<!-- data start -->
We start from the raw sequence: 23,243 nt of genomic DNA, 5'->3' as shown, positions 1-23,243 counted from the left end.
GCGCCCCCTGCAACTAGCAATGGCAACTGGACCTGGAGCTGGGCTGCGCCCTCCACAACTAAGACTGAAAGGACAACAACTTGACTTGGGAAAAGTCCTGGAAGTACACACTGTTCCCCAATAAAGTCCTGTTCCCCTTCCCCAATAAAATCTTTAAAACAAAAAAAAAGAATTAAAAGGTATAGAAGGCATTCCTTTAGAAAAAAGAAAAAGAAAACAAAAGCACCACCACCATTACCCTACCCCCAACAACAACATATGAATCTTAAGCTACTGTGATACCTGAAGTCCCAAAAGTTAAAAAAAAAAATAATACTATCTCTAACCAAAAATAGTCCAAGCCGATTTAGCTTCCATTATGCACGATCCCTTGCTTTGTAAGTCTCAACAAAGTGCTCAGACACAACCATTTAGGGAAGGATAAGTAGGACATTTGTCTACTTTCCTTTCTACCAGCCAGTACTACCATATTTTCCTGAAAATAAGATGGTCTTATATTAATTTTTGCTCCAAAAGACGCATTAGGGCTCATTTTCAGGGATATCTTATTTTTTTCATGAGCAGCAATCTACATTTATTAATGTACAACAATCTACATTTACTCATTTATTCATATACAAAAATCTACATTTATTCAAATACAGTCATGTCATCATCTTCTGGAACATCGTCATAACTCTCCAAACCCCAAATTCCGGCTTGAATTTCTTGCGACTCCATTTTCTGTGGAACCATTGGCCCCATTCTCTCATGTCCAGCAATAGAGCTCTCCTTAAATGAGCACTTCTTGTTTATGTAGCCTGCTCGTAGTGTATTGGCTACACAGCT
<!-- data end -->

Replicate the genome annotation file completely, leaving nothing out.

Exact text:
We start from the raw sequence: 23,243 nt of genomic DNA, 5'->3' as shown, positions 1-23,243 counted from the left end.
GCGCCCCCTGCAACTAGCAATGGCAACTGGACCTGGAGCTGGGCTGCGCCCTCCACAACTAAGACTGAAAGGACAACAACTTGACTTGGGAAAAGTCCTGGAAGTACACACTGTTCCCCAATAAAGTCCTGTTCCCCTTCCCCAATAAAATCTTTAAAACAAAAAAAAAGAATTAAAAGGTATAGAAGGCATTCCTTTAGAAAAAAGAAAAAGAAAACAAAAGCACCACCACCATTACCCTACCCCCAACAACAACATATGAATCTTAAGCTACTGTGATACCTGAAGTCCCAAAAGTTAAAAAAAAAAATAATACTATCTCTAACCAAAAATAGTCCAAGCCGATTTAGCTTCCATTATGCACGATCCCTTGCTTTGTAAGTCTCAACAAAGTGCTCAGACACAACCATTTAGGGAAGGATAAGTAGGACATTTGTCTACTTTCCTTTCTACCAGCCAGTACTACCATATTTTCCTGAAAATAAGATGGTCTTATATTAATTTTTGCTCCAAAAGACGCATTAGGGCTCATTTTCAGGGATATCTTATTTTTTTCATGAGCAGCAATCTACATTTATTAATGTACAACAATCTACATTTACTCATTTATTCATATACAAAAATCTACATTTATTCAAATACAGTCATGTCATCATCTTCTGGAACATCGTCATAACTCTCCAAACCCCAAATTCCGGCTTGAATTTCTTGCGACTCCATTTTCTGTGGAACCATTGGCCCCATTCTCTCATGTCCAGCAATAGAGCTCTCCTTAAATGAGCACTTCTTGTTTATGTAGCCTGCTCGTAGTGTATTGGCTACACAGCT